Related: What are some health benefits of going to the beach?
Sunburn: how to protect yourself?
The risk of sunburn does not mean that you have to stay locked up all summer!
The sun allows us to make up for our lack of vitamin D and positively affects our mood. It would be a real pity not to take advantage of it.
It is crucial not to expose the skin and eyes for too long. Roasting for long hours on the beach is just not healthy.
If you spend a lot of time in the sun, make sure you have enough protection.
The following tips will help you:
- Use a lip balm.
- Wear good sunglasses. A covering model is ideal. Check for the CE quality mark followed by the filter percentage.
- Don’t buy plastic lenses: they don’t provide UV protection.
- Wear a cap or wide-brimmed hat to protect your head and neck.
- Stay inside during the hottest hours. The sun is most harmful between noon and 3 pm.
- Use sunscreen with a high protection factor. Apply in the shade 20 minutes before exposure to the sunlight.
- Reapply sun cream every two hours.
- Dry your skin immediately after swimming. Water drops are refreshing but strengthen the burning effect of UV rays.
What is a heatstroke?
Too much sun exposure could also lead to a heatstroke where you experience extremely high body temperature due to spending too much time spent in the sun.
This often goes hand in hand with fever, a splitting headache, and a general inability of the body to regulate your core temperature.
If you start feeling ill, find shelter immediately and find ways to cool yourself down.
If you cannot seem to cool down or suspect someone else is suffering a heatstroke, seek medical attention immediately.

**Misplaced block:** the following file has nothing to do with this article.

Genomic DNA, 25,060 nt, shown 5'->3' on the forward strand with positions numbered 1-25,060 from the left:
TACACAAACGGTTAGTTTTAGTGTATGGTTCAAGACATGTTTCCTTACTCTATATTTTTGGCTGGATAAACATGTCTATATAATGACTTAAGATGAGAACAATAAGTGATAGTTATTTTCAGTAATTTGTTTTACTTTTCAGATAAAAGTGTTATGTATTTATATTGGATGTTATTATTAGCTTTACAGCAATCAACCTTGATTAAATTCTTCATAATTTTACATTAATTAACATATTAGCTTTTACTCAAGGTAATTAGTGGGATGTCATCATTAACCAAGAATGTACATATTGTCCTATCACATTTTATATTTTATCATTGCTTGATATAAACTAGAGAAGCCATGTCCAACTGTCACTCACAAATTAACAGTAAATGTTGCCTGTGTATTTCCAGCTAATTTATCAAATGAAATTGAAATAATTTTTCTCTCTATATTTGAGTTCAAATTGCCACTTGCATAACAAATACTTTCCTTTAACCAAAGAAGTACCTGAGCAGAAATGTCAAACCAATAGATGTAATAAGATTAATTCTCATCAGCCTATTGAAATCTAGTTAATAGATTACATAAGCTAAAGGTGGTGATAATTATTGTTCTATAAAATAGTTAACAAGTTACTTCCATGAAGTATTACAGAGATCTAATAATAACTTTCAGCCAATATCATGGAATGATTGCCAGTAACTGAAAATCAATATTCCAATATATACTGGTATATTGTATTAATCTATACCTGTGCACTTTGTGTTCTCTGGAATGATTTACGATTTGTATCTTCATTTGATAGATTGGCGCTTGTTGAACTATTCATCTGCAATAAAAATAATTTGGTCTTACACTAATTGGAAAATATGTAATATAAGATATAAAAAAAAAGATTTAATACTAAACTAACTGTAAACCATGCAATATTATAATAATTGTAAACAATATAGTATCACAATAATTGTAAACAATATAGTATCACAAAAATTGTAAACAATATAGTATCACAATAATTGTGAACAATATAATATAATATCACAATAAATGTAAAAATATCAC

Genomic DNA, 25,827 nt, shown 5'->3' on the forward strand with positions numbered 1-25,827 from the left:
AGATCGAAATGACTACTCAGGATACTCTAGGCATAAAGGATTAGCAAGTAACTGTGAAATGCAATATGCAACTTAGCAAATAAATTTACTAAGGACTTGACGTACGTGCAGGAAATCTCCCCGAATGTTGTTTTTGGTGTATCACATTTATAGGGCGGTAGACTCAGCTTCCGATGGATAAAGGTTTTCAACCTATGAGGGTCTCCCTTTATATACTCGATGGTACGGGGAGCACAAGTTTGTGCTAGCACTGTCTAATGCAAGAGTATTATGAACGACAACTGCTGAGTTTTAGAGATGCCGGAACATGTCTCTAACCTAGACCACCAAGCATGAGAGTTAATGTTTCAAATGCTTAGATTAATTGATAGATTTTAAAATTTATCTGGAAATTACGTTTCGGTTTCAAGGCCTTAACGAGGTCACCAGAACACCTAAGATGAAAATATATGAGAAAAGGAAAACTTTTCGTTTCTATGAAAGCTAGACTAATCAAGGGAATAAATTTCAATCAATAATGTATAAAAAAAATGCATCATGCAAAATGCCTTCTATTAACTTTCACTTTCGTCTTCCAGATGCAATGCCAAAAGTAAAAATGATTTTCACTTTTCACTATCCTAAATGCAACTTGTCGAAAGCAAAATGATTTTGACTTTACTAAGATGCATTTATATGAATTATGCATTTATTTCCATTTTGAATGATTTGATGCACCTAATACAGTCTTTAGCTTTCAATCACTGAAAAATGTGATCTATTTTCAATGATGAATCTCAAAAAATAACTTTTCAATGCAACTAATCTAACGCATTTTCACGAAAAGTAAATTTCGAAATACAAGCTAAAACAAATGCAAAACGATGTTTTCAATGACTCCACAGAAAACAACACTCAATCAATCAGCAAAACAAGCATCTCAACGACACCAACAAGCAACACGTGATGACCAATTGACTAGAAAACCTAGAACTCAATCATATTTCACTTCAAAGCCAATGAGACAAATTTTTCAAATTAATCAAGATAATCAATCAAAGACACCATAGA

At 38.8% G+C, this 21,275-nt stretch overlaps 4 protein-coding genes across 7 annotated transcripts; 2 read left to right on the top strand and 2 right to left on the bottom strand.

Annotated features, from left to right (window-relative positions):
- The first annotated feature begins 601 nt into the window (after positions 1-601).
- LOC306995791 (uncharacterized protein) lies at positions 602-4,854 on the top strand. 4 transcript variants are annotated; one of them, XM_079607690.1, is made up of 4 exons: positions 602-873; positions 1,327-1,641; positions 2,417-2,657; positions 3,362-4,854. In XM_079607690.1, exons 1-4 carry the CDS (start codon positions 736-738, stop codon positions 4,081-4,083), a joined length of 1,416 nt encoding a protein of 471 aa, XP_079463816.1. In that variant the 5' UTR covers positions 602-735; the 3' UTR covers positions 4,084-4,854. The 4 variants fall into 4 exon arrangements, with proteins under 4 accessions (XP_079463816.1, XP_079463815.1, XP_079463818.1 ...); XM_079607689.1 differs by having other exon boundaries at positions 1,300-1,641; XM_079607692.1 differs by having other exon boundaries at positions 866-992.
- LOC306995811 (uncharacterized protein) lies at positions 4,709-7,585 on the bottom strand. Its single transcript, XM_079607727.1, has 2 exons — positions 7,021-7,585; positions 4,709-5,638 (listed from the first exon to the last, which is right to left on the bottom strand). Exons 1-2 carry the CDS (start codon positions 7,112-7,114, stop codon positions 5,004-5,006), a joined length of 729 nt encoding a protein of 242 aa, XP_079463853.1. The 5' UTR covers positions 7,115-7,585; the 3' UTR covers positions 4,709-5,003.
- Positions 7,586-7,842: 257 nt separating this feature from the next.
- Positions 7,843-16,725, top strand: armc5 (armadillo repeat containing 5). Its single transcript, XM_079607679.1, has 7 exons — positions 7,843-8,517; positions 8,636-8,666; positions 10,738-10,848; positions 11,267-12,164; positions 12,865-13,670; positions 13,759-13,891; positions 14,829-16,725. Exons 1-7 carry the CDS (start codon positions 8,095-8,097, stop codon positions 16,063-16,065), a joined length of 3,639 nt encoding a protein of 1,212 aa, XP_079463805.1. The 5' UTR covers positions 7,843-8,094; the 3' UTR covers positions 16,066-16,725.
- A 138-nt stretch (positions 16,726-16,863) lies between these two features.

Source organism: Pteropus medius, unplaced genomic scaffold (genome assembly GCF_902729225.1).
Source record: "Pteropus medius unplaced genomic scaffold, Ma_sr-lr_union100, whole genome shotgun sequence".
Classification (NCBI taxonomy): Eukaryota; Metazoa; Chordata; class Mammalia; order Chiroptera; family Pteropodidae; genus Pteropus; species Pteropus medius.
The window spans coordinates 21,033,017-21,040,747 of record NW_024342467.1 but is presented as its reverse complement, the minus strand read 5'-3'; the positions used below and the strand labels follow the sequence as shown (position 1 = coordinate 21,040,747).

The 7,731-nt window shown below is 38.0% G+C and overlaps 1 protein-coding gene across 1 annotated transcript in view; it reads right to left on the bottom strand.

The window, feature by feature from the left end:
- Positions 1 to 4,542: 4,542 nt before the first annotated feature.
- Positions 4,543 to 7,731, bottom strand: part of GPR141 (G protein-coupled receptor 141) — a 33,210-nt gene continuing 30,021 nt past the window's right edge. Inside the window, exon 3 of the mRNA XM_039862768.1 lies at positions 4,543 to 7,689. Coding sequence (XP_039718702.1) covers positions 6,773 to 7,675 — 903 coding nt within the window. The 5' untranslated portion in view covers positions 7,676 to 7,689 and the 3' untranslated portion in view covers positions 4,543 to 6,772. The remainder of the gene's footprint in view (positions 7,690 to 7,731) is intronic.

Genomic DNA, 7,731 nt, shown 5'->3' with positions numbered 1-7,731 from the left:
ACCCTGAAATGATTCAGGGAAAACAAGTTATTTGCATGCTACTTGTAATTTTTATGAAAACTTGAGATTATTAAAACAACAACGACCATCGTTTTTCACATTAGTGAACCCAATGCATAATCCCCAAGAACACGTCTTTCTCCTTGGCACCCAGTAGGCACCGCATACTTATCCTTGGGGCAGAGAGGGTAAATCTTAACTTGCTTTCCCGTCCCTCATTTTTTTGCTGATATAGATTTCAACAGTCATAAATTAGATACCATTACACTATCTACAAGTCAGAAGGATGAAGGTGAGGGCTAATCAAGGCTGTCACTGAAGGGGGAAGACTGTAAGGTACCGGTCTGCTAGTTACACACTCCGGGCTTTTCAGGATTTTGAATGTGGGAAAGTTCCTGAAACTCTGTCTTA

Delaying emergency treatment could damage muscles, heart, kidneys, and brain. If left untreated, it could even lead to unconsciousness or death.
While awaiting medical help, do everything you can to bring down the body temperature: cold shower, tub of cold water, ice packs, wet towels, fans, ACs, etc.
Also start rehydrating the body by drinking water, avoiding alcohol, avoiding strenuous exercise, applying lip balm.
Related: What should I eat at the beach on a diet? Healthy foods
While a heatstroke is the most serious of heat injuries, sunburns are more common and are often a contributing factor to a heatstroke.
Protecting yourself against sunburn is therefore a good way to help your body cool itself, this includes frequent application of sun cream, wearing a hat, and sunglasses.
In case you didn’t manage to escape the sunburn, you must treat it like a real burn to relieve and heal your skin.
Keep your skin out of the sun. Move into the shade and, if possible, cover all exposed parts of your body for several days when the redness appears.
Refresh the burned under cold water until the pain fades. For example, you can put a wet wipe on the area for a few hours to reduce the redness.
Provide your body with complete hydration by drinking plenty of water and applying a generous amount of healing cream to the area.